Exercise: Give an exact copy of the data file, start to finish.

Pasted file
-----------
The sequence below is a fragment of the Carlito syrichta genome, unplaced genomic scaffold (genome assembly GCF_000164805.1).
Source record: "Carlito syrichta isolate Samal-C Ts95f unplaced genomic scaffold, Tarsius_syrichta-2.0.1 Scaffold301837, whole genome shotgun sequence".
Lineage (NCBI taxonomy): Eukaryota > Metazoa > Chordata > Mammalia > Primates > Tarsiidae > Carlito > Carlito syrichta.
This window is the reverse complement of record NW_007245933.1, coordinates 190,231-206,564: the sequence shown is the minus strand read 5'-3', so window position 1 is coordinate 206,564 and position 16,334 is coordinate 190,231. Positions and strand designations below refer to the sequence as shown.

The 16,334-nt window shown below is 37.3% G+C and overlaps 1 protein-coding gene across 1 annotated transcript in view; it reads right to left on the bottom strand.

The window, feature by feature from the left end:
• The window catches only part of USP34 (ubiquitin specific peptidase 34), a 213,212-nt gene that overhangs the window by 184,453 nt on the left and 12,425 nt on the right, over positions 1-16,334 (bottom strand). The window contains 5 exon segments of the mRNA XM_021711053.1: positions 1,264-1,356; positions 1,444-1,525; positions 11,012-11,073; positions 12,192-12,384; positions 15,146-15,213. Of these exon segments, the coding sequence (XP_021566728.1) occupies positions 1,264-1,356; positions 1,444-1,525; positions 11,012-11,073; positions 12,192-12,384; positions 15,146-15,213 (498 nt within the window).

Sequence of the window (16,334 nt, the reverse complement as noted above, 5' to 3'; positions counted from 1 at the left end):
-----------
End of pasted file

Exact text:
The sequence below is a fragment of the Carlito syrichta genome, unplaced genomic scaffold (genome assembly GCF_000164805.1).
Source record: "Carlito syrichta isolate Samal-C Ts95f unplaced genomic scaffold, Tarsius_syrichta-2.0.1 Scaffold301837, whole genome shotgun sequence".
Lineage (NCBI taxonomy): Eukaryota > Metazoa > Chordata > Mammalia > Primates > Tarsiidae > Carlito > Carlito syrichta.
This window is the reverse complement of record NW_007245933.1, coordinates 190,231-206,564: the sequence shown is the minus strand read 5'-3', so window position 1 is coordinate 206,564 and position 16,334 is coordinate 190,231. Positions and strand designations below refer to the sequence as shown.

The 16,334-nt window shown below is 37.3% G+C and overlaps 1 protein-coding gene across 1 annotated transcript in view; it reads right to left on the bottom strand.

The window, feature by feature from the left end:
• The window catches only part of USP34 (ubiquitin specific peptidase 34), a 213,212-nt gene that overhangs the window by 184,453 nt on the left and 12,425 nt on the right, over positions 1-16,334 (bottom strand). The window contains 5 exon segments of the mRNA XM_021711053.1: positions 1,264-1,356; positions 1,444-1,525; positions 11,012-11,073; positions 12,192-12,384; positions 15,146-15,213. Of these exon segments, the coding sequence (XP_021566728.1) occupies positions 1,264-1,356; positions 1,444-1,525; positions 11,012-11,073; positions 12,192-12,384; positions 15,146-15,213 (498 nt within the window).

Sequence of the window (16,334 nt, the reverse complement as noted above, 5' to 3'; positions counted from 1 at the left end):